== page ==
There’s A Lot More Mysterious Water On Asteroids Than Scientists Thought


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Andrew Follett Energy and Science Reporter
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Scientists have detected mysterious water on the surface of metal-rich asteroid “Psyche” — a stunning discovery given that water should not be there.

New research using NASA’s Infrared Telescope Facility found evidence of water and hydroxyl on the asteroid’s surface. Such volatile substances shouldn’t be on Psyche’s surface and may indicate that water is considerably more common in the universe than astronomers thought.

“We did not expect a metallic asteroid like Psyche to be covered by water and/or hydroxyl,” Dr. Vishnu Reddy, the co-author of research who is an astronomer at the University of Arizona, told Universe Today. “Metal-rich asteroids like Psyche are thought to have formed under dry conditions without the presence of water or hydroxyl, so we were puzzled by our observations at first.”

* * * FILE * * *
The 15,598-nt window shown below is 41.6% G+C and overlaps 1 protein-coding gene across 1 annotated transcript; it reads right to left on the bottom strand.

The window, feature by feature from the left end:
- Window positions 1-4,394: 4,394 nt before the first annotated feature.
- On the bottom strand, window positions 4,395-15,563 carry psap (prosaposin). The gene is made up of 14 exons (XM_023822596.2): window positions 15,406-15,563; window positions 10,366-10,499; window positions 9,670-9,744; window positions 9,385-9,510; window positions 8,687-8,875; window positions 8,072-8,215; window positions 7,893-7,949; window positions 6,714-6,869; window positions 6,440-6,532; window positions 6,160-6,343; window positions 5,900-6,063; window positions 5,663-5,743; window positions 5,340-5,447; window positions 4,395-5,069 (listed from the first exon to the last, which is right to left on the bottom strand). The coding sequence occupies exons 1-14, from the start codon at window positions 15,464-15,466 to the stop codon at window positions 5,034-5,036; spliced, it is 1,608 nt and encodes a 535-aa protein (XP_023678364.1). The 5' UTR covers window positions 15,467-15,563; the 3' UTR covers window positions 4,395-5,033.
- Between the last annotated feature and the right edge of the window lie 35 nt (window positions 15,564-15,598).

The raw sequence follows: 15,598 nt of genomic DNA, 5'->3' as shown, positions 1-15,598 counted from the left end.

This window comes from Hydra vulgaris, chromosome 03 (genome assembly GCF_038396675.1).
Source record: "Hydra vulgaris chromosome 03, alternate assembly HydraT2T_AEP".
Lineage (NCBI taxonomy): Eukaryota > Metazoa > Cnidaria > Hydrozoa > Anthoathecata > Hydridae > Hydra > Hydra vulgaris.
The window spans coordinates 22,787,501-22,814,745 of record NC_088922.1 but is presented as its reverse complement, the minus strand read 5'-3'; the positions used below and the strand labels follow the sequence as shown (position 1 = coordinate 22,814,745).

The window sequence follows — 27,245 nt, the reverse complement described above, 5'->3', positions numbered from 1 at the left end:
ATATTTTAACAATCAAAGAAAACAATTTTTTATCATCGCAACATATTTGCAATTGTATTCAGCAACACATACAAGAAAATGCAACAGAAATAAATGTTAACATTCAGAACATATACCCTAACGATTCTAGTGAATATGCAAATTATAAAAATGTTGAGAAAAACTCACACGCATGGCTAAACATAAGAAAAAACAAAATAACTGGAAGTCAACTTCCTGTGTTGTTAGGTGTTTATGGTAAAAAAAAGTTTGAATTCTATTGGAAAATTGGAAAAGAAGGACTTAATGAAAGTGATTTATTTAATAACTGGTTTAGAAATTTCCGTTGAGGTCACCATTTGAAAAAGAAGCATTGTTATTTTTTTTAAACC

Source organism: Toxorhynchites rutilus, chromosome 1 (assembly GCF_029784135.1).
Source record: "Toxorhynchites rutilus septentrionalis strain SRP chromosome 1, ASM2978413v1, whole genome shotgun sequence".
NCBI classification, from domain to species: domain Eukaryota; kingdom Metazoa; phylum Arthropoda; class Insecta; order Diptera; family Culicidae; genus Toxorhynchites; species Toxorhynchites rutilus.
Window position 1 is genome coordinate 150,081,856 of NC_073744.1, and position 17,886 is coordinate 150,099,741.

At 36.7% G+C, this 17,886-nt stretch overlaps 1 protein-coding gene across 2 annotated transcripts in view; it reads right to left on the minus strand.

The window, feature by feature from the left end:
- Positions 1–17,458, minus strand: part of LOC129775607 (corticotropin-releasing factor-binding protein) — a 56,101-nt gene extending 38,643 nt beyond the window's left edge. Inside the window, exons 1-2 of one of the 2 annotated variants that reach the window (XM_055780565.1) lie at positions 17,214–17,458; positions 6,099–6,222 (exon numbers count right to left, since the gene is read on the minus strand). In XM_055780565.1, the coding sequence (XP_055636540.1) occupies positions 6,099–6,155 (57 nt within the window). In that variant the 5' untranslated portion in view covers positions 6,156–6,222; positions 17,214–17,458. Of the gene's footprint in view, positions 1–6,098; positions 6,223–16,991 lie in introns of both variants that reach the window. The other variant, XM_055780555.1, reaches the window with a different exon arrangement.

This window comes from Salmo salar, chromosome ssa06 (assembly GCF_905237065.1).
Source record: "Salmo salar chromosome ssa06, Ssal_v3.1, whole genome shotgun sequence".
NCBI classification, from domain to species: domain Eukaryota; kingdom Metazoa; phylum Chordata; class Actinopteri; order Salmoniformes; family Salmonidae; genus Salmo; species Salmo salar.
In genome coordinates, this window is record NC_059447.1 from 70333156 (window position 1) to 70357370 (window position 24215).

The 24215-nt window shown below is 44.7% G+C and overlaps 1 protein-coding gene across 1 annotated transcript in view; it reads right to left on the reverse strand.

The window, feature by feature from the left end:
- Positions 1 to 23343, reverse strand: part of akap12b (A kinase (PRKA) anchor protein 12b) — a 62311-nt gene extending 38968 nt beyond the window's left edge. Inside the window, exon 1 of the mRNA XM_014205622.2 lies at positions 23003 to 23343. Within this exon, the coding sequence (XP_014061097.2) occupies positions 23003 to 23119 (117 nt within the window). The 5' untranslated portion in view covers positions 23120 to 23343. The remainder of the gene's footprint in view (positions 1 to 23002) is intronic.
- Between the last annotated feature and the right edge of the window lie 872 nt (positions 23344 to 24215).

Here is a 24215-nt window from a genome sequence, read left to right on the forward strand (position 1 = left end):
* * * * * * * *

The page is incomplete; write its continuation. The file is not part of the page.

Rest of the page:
The source of the water on Psyche remains a mystery. The most likely explanation is that the water might have been delivered by carbonaceous asteroids that impacted Psyche in the distant past.

Psyche is probably the largest metallic asteroid in the solar system and is 186 miles across. It likely consists of almost pure nickel-iron metal. NASA is already considering sending a mission to Psyche which could potentially be launched as soon as 2020.

Computer simulations of the formation of planets by astrophysicists at the University of Bern found that Earth-like planets containing large amounts of water are much more common and suited to life than previously believed.

Researchers found that such potentially habitable planets are roughly comparable in size to Earth and more likely around red dwarf stars, as well as “Goldilocks Zones,” the region around a star that has just the right conditions for liquid water. The astrophysicists suspect that an estimated 90 percent of these planets are at least 10 percent water by mass.

By comparison, Earth is .05 percent water by mass.

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